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Fringe show cancels itself after unsettling puppet groping incident onstage

'Bad Thoughts with Wolfie B Bad'

'Bad Thoughts with Wolfie B Bad'

A Minnesota Fringe Festival production has dropped out of the festival after outcries of sexual assault during a show. 

Bad Thoughts with Wolfie B Bad was an improvisational puppet show starring Daniel Mohr and Wolfie, who, according to the show’s description, is a “dirty minded puppet.” During one show Mohr, speaking as the puppet, asked an audience member if she would teach the puppet braille. 

Dawn Krosnowski, who was at the show, explained what happened next in a review she posted online: “Apparently, that meant giving the puppet consent to touch her breasts and then berating the audience when we reacted negatively,” she writes. “Then the puppeteer implied that the puppet wanted to touch the female audience member's genitalia. When she said no, the puppeteer kept pressuring her. After multiple noes from the person, audience members spoke up saying, no means no, and the puppeteer relented.” 

The post has since been deleted, along with the show’s Fringe webpage. 

“In addition, the puppetry technique was deplorable. If you enjoy watching sexual assault, then this is the show for you," Krosnowski’s review concludes.

In a non-public statement posted on Facebook, which was shared with City Pages by someone who saved it, Mohr apologized and announced that he would be canceling the show on Tuesday morning. (Mohr did not respond to our request for a comment.) 

Daniel Mohr issued an apology online.

Daniel Mohr issued an apology online. FB

Krosnowski attended a performance of the show on Saturday, August 3. As a puppeteer herself, she was interested in the production, and loved the idea of doing improv and puppetry together. 

“I wanted to see what this was going to be,” she says. “I did walk in with the expectation that it would be on the raunchier side, so I was expecting some of that.” 

The basis of the show was that the puppet, carried around by his handler, Mohr, would speak to people in the audience and do improv based on how people responded.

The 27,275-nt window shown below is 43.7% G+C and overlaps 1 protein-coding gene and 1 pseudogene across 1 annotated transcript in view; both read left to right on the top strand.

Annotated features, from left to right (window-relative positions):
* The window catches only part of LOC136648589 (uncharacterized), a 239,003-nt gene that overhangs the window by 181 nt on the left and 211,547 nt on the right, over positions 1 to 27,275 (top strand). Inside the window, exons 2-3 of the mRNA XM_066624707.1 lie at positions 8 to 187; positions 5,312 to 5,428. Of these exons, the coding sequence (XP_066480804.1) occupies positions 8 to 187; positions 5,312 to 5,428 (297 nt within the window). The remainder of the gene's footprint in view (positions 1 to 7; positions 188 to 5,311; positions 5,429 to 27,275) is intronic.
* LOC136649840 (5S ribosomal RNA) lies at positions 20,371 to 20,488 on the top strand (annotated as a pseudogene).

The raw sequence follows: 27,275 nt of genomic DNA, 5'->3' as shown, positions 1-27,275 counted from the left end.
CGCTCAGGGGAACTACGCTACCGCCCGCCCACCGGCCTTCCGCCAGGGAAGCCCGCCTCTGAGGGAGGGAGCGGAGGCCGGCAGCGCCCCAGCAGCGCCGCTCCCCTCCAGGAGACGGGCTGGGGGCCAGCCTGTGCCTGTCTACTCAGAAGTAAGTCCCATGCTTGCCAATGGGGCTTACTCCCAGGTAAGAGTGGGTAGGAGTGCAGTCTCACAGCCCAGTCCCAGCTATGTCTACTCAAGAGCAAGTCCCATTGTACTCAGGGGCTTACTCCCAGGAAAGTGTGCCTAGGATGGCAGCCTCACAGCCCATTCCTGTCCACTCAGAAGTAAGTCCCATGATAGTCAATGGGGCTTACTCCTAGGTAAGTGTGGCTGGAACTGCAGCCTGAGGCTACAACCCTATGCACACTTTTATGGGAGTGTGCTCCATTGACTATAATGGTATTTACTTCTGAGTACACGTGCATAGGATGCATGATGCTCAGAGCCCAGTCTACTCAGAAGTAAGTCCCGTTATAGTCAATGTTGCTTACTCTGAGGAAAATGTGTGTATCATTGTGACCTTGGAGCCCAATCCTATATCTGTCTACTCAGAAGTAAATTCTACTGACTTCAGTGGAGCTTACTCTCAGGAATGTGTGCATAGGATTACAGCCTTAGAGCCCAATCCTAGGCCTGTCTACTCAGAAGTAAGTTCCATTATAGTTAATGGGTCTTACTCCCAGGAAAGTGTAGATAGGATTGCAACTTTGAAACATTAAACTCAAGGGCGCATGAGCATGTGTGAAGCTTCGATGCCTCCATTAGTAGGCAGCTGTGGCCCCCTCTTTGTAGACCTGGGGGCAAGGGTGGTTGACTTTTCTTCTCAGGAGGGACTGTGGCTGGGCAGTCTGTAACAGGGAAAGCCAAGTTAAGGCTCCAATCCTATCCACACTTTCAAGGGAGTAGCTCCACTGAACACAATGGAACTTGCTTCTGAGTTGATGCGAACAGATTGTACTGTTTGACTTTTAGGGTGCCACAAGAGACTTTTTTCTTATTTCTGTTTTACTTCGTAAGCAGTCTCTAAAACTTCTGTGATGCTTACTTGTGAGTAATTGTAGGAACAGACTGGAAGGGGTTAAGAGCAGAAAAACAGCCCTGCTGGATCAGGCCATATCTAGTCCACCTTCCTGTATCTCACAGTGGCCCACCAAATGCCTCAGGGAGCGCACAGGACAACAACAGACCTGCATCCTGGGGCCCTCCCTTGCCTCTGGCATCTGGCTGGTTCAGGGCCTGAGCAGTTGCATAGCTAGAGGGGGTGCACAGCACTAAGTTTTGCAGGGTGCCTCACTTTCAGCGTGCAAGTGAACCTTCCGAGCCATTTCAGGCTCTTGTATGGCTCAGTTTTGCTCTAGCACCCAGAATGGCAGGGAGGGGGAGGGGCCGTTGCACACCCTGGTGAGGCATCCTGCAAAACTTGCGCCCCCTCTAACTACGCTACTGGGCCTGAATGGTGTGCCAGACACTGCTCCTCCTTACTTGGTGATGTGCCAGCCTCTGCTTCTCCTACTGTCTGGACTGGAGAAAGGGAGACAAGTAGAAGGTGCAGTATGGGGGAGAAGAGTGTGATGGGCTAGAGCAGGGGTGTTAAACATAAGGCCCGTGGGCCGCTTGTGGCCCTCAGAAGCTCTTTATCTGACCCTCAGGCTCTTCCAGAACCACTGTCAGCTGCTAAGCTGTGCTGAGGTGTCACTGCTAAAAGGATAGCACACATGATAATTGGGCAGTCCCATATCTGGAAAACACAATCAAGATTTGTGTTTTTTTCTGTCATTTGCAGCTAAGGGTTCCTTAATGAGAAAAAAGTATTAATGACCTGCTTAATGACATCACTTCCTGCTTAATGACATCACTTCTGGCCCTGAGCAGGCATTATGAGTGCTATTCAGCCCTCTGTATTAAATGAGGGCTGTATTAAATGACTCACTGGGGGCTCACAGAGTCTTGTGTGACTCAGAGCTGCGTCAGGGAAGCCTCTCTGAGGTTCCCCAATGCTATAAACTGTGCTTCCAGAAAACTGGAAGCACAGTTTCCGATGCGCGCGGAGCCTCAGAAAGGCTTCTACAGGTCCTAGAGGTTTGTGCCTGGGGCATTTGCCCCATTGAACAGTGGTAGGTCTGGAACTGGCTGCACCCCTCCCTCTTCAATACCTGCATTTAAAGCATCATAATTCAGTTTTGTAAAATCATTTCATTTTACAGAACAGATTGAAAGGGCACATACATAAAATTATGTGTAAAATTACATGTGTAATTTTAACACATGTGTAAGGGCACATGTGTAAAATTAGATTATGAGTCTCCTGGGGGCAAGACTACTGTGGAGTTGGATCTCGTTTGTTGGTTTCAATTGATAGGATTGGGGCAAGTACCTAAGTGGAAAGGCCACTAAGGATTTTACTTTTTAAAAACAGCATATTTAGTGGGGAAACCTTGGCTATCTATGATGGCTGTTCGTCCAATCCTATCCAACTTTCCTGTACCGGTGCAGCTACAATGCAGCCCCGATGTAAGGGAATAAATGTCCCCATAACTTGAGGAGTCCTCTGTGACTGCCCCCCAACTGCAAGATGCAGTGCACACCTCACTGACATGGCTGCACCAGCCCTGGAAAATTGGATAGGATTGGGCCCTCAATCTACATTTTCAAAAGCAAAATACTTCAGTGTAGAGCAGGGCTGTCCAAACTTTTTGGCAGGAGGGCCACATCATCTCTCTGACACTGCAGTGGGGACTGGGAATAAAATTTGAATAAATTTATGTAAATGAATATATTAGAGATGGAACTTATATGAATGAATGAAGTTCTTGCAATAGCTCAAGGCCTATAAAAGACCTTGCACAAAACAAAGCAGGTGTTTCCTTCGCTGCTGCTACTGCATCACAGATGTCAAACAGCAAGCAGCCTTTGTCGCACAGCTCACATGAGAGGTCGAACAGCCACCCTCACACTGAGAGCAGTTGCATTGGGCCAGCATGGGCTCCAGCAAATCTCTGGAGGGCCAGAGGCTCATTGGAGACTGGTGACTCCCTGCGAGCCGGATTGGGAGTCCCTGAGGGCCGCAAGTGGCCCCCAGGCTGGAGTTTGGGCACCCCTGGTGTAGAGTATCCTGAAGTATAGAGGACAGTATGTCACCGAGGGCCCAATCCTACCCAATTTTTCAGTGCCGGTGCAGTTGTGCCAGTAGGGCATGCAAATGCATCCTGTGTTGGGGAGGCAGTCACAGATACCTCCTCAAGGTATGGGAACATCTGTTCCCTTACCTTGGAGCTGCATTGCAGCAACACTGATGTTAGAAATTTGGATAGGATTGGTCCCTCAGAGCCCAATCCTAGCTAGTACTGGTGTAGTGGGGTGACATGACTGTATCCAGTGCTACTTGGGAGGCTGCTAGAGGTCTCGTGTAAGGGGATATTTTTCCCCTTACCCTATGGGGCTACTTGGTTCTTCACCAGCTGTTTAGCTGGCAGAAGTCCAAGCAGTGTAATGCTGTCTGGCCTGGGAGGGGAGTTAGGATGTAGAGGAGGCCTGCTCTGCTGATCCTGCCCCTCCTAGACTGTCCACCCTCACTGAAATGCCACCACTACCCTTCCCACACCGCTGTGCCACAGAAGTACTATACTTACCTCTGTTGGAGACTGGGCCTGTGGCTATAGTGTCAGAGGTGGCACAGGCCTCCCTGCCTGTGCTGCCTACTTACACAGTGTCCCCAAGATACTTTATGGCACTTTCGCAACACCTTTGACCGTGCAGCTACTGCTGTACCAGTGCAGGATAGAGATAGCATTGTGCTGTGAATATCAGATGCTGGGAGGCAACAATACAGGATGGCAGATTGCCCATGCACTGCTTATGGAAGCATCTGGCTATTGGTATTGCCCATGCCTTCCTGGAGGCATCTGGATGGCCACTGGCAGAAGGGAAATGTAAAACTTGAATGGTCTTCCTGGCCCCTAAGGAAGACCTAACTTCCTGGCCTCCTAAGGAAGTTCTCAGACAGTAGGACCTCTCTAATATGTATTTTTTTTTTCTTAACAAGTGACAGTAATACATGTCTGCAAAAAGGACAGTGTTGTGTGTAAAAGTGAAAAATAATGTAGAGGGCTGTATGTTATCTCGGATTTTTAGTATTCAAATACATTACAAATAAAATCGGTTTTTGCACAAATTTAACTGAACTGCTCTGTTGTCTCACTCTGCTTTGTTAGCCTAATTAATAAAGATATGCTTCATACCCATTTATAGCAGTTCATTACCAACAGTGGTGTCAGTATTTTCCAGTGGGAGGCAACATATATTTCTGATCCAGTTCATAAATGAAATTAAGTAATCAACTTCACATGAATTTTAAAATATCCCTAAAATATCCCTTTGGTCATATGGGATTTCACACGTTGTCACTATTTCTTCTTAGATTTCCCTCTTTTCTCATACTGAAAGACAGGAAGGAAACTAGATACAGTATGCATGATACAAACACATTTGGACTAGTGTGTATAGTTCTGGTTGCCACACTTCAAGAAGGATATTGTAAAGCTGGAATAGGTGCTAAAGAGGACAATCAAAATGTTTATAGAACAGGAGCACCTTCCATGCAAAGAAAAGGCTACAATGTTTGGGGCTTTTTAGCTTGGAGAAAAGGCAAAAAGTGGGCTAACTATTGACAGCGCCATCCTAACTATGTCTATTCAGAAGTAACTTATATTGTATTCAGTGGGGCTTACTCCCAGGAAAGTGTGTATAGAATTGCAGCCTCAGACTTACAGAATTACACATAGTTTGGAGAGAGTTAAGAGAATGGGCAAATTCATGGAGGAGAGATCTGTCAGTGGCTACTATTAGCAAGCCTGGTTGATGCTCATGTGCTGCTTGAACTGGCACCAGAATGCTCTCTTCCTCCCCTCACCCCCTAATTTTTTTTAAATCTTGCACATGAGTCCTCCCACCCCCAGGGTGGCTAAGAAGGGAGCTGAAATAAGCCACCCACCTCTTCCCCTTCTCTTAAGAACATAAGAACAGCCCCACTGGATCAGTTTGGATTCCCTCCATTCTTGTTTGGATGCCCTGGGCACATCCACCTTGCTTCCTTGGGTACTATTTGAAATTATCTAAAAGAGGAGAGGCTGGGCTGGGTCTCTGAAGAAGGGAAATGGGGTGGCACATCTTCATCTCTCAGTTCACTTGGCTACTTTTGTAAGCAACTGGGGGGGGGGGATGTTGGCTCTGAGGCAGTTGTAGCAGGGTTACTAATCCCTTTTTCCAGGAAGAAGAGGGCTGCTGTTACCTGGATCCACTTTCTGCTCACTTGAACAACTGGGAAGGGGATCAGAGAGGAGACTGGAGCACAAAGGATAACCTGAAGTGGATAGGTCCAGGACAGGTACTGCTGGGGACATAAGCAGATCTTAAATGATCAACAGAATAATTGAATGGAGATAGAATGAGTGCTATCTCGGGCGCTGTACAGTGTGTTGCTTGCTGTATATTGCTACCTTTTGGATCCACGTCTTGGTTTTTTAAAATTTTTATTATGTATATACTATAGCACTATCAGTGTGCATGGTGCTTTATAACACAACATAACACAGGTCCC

The controversial moment happened when an audience member was invited onstage. 

“Shocking is a great way to describe it,” Krosnowski says. “The puppet responded with, ‘Hey she gave me her consent!’ We said, ‘No, she didn’t. She literally did not give you her consent to touch her breast. She gave her consent for you to teach her braille.’” 

When the puppet persisted, someone from the audience responded: “No means no. You have to stop.” 

Tim Wick, a performer himself who does a lot of audience interaction, was also at the performance. 

“If an audience member tells you don’t go there, you need to respect their boundaries,” Wick says. “It was really shocking to watch. How can someone be so unaware of how to treat another human being?” 

Fringe Festival’s executive director Dawn Bentley says that Bad Thoughts with Wolfie B Bad was added late from the waiting list after another show dropped out, and while the Fringe does not curate content, it does have content warnings -- if provided by the artist -- at the box office. A cached version of the show's page warns of “adult language” and “sexual content,” and states that the production is appropriate for audiences age 16 and up.

In response to a question about whether the Fringe has a sexual harassment or code of conduct policy, Bentley writes: “Minnesota Fringe requires all producers to abide by all federal, state, and local laws and ordinances. If direct evidence is presented that any laws are broken, the producer and their show will be immediately removed from festival participation.” 

Hannah Wydeven is on the leadership team for Fair Play Minnesota, a collective of women, trans, femme, and nonbinary improvisors in the Twin Cities who work with theaters and improv companies on gender equity. She believes that the Fringe needs to make a public statement, and that its response thus far is inadequate. 

“We don’t need this person to file a police report,” she says. “It should be an easier process to remove this show.” 

Fair Play has worked with Huge Theater, Brave New Workshop, and other theaters around town and throughout the country to help develop policies to pre-empt this type of incident. “When theaters have policies, it’s easier to take action. It’s not so subjective,” says Wydeven. “I think they should make a public statement about it and say what they are going to do to fix it.”